My mother had a stroke, and when she is particularly impossible, we just remove all stimulus and she quiets down, just like a two-year-old. You are all providing exactly what RW et al. want, which is attention.

    In addition, this conversation is boring because the people who actually know what they are talking about are not really talking to each other, which is what needs to happen.

    I know there will be a scream of “censorship” and if the blog owner doesn’t want to edit this stuff out after it’s gone on far too long, the rest of you can help by ignoring the staggeringly off-base and irrelevant material, particularly when it has been demonstrated over and over again that the poster is not interested in learning, but in “proving” that they are right.

    Insulting these people provides them with even better ammunition – they can go over to their favorite places and say “look, I got insulted, they are unclean and nasty.”

    Please have a conversation with each other, not with trolls.

  190. #190 Richard Wakefield
    March 10, 2011

    Greengold, explain why.

  191. #191 adelady
    March 10, 2011

    Susan, I know. For myself, I’m pretty sure that Richard doesn’t “lie”. He’s kidding himself – but he thinks he can persuade others in the same way he was convinced.

    If that fails, he has the “they’re all brainwashed” explanation. And then back to step one.

    And he never, never realises that this group, far more than the ones he relies on, would grasp like starving hordes at a food truck onto anything competent showing a scientific basis for more positive views about our circumstances.

    Shame really.

  192. #192 Richard Wakefield
    March 10, 2011

    For myself, I’m pretty sure that Richard doesn’t “lie”.

    Expect a rant about that from Ian, but thanks anyway.

    I used to accept AGW. I expected those “scientists” were doing their jobs properly. That all changed the day it was proclaimed that the science was settled, no questioning allowed.

  193. #193 Richard Wakefield
    March 10, 2011

    Lo, T.-T. and Hsu, H.-H. 2010. Change in the dominant decadal patterns and the late 1980s abrupt warming in the extratropical Northern Hemisphere. Atmospheric Science Letters 11: 210-215.

    “…do not support the scenario that the emerging influence of the AO-like pattern in the 1980s can be attributed to the anthropogenic greenhouse effect.”

    Reviewed here:
    http://www.co2science.org/articles/V14/N10/C1.php

  194. #194 Richard Wakefield
    March 10, 2011

    No change in past 115 years of Arctic temps, 1920s warmer:

    Opel, T., Fritzsche, D., Meyer, H., Schutt, R., Weiler, K., Ruth, U., Wilhelms, F. and Fischer, H. 2009. 115 year ice-core data from Akademii Nauk ice cap, Severnaya Zemlya: high-resolution record of Eurasian Arctic climate change. Journal of Glaciology 55: 21-31.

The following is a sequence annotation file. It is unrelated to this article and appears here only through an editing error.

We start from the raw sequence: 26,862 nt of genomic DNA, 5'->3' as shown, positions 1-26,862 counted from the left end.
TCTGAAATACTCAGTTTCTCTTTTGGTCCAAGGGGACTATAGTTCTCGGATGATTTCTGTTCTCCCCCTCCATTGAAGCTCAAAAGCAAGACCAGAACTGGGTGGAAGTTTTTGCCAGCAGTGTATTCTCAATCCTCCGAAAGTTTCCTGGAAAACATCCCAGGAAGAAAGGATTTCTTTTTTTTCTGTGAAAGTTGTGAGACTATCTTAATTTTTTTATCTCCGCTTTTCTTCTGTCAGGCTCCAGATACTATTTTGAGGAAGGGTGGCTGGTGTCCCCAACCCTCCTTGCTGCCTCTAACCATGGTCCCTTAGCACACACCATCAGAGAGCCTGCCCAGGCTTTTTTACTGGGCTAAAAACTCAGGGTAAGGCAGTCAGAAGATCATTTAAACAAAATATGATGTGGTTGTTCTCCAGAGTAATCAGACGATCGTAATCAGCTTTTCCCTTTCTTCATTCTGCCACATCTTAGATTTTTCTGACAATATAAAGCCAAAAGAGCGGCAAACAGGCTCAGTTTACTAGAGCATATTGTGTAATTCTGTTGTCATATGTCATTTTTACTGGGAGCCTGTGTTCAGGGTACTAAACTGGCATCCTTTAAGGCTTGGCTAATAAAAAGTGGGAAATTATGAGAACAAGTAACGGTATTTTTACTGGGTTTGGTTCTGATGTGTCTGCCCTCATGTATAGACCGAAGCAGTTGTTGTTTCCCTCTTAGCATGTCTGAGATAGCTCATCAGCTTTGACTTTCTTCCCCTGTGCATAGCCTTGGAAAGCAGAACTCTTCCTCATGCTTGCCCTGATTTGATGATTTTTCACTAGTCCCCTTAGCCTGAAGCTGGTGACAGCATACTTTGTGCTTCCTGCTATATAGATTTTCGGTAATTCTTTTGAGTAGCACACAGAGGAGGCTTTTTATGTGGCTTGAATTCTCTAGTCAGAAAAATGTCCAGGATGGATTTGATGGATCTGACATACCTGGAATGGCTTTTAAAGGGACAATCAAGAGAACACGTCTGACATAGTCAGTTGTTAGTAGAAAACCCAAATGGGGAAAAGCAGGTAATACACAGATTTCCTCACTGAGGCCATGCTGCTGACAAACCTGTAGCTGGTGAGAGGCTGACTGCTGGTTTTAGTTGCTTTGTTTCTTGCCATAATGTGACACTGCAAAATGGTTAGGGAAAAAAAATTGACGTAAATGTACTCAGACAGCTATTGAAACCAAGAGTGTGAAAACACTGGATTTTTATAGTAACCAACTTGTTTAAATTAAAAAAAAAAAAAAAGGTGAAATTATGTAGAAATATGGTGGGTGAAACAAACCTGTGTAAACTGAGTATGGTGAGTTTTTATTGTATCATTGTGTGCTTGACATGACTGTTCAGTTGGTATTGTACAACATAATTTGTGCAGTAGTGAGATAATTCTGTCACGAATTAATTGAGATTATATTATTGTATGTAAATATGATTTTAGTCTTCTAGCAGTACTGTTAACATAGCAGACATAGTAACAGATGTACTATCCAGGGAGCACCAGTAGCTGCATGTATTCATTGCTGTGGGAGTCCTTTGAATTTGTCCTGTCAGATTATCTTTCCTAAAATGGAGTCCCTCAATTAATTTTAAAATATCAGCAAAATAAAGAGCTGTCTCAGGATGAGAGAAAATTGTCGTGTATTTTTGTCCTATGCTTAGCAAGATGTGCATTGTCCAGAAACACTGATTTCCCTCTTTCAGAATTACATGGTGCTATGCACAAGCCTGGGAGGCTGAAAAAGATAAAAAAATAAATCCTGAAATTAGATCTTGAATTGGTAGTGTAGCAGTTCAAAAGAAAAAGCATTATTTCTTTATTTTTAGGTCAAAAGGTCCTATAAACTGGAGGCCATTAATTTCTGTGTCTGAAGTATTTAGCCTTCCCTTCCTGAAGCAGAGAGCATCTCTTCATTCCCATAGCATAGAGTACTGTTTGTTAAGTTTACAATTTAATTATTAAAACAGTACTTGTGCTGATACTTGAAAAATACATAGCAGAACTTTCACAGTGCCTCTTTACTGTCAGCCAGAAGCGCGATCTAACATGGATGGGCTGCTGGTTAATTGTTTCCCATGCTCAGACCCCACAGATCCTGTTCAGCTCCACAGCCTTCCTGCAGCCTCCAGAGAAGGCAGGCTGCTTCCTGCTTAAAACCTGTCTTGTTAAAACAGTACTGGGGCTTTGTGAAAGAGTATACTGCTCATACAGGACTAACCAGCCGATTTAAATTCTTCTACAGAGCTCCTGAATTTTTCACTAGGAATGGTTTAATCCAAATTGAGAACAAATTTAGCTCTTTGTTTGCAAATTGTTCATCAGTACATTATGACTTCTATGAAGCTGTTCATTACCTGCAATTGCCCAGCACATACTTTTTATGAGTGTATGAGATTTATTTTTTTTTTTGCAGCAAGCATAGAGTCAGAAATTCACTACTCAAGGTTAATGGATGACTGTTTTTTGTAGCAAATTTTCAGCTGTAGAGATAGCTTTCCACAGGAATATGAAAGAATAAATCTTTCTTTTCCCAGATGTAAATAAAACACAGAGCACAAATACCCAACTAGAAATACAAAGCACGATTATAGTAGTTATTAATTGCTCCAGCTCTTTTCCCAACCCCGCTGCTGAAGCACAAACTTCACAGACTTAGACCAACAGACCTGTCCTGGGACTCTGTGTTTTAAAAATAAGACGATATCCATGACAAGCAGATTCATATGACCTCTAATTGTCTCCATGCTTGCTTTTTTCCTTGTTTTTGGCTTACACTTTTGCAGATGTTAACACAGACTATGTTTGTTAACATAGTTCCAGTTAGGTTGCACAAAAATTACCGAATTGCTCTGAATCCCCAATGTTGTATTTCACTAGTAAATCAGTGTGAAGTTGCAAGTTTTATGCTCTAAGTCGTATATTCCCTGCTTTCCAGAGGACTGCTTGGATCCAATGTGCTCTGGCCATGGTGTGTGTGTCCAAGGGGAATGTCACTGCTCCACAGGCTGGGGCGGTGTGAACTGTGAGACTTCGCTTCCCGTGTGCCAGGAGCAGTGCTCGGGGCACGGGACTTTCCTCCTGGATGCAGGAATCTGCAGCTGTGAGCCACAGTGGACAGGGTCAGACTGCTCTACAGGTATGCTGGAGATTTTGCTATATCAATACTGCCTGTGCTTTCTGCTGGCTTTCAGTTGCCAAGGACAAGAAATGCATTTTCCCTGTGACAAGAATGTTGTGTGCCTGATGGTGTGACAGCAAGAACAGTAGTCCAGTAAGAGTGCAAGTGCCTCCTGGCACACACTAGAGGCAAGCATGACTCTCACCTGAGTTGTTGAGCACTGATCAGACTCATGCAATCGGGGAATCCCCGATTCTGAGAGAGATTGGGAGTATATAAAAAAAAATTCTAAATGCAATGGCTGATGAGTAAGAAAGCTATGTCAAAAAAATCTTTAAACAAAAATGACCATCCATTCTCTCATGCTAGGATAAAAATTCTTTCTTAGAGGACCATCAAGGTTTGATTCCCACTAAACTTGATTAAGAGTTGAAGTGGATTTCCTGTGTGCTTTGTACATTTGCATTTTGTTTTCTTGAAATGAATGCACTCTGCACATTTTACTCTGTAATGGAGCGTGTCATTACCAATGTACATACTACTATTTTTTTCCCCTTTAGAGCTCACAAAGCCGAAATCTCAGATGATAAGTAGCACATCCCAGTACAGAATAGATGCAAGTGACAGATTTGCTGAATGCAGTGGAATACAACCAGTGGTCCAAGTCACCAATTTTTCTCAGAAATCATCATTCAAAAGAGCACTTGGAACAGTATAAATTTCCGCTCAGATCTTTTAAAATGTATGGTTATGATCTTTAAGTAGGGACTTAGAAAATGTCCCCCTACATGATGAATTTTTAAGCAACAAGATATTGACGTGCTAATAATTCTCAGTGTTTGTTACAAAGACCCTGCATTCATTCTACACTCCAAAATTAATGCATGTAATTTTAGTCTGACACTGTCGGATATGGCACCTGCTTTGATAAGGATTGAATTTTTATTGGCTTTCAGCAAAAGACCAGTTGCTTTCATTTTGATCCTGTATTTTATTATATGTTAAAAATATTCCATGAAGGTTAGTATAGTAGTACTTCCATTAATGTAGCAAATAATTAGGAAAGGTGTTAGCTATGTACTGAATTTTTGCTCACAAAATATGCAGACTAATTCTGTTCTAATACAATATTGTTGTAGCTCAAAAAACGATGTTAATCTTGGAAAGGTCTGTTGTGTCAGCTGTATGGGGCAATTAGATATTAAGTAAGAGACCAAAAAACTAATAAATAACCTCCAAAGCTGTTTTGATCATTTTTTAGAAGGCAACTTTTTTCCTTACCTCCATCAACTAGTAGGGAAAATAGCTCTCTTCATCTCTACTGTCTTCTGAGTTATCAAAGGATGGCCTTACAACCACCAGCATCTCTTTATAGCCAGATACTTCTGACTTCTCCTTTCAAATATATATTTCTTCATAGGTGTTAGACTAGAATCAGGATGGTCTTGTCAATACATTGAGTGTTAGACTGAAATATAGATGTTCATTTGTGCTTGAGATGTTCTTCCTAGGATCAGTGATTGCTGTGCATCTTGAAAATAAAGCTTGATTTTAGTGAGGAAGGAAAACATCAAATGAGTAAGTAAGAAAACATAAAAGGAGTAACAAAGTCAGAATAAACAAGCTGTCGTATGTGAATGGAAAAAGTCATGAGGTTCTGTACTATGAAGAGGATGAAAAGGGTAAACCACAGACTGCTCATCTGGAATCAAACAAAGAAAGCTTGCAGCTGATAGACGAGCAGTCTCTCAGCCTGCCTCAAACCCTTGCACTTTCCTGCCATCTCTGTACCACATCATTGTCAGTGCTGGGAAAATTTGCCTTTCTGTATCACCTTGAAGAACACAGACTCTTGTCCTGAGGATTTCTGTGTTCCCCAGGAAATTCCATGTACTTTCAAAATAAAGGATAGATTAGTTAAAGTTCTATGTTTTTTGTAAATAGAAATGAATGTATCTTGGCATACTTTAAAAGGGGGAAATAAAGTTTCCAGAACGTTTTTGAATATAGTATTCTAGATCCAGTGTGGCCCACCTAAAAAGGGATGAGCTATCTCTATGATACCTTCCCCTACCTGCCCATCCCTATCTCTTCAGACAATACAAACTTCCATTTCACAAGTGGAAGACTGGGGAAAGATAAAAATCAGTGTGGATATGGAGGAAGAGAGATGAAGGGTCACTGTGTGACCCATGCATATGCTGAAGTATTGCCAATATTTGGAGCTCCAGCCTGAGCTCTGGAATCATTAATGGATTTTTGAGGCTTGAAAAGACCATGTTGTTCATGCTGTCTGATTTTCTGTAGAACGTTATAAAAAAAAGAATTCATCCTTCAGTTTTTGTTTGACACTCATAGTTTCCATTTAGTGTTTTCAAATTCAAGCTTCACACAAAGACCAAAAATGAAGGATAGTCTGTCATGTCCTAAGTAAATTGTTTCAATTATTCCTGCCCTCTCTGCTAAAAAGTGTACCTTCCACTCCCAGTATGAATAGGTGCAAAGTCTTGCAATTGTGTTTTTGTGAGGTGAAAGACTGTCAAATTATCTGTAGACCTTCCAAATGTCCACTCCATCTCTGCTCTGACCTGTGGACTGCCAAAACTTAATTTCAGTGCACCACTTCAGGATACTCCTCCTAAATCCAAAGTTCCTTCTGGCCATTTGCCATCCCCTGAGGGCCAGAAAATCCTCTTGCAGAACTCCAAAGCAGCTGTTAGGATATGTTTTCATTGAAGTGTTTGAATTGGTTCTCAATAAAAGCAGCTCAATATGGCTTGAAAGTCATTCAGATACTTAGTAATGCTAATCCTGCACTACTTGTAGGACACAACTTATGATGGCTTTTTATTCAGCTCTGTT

Reviewed here: http://www.co2science.org/articles/V14/N10/C2.php

  195. #195 mandas
    March 10, 2011

    Dick

    You used to be a fireman I believe? I used to trust them once upon a time, but now I know that they are all just disengeuous liars sucking at the government teat.

    They sit around in their ‘station houses’ all day drinking beer and watching porn. Occasionally, they realise that if they don’t actually demonstrate that they are useful (you know, by putting out a fire), then the government may cut their funding.

    We all know that improved regulations means that fires just don’t start by accident anymore. So in order to ensure their funding continues, firemen go around and start fires so they have something to do. They are all nothing more than lying arsonists.

    I don’t trust a single one of them.

  196. #196 blueshift
    March 10, 2011

    RW,
    Once again you are completely off topic. You completely failed to respond to Mandas who unlike you or Watts read the only on-topic paper you have referenced in this thread (note that ice sheets are not sea ice.)

    Your reply to me re: GRACE was also a complete non-response. Assuming for a moment that GRACE did have problems, the question was whether your linked paper indicated any differences from the understanding of Antarctica that we have gained from GRACE or other sources. In other words you need to see what the general understanding of mass balance is for the area of the Antarctica that you referenced.

  197. #197 mandas
    March 10, 2011

    Dick

    You are a moron.

    How many times do we have to tell you to READ A PAPER BEFORE COMMENTING? You have – once again – relied on the opinion of someone else who also appears not to have read the paper. And – once again – you both have got it wrong. When will you EVER learn?

    At post #194 you linked to this paper, supposedly reviewed at CO2science:

    http://epic.awi.de/Publications/Ope2008c.pdf

    And you – and they – have come to the earth shatteringly stupid and wrong conclusion that there has been “….No change in past 115 years of Arctic temps, 1920s warmer….”

    Of course, if you actually READ the paper you would have realised that is NOT the case, and cannot be concluded by even the most cursory reading. Why don’t you try it – just for once??!!

    Once again – since you haven’t read the paper – let me do it for you. Here are some quotes and explanations:

    “…In this paper, we present high-resolution data of stable water isotopes, melt-layer content as well as major ions from the uppermost 57m of this core, covering the time period 1883–1999….”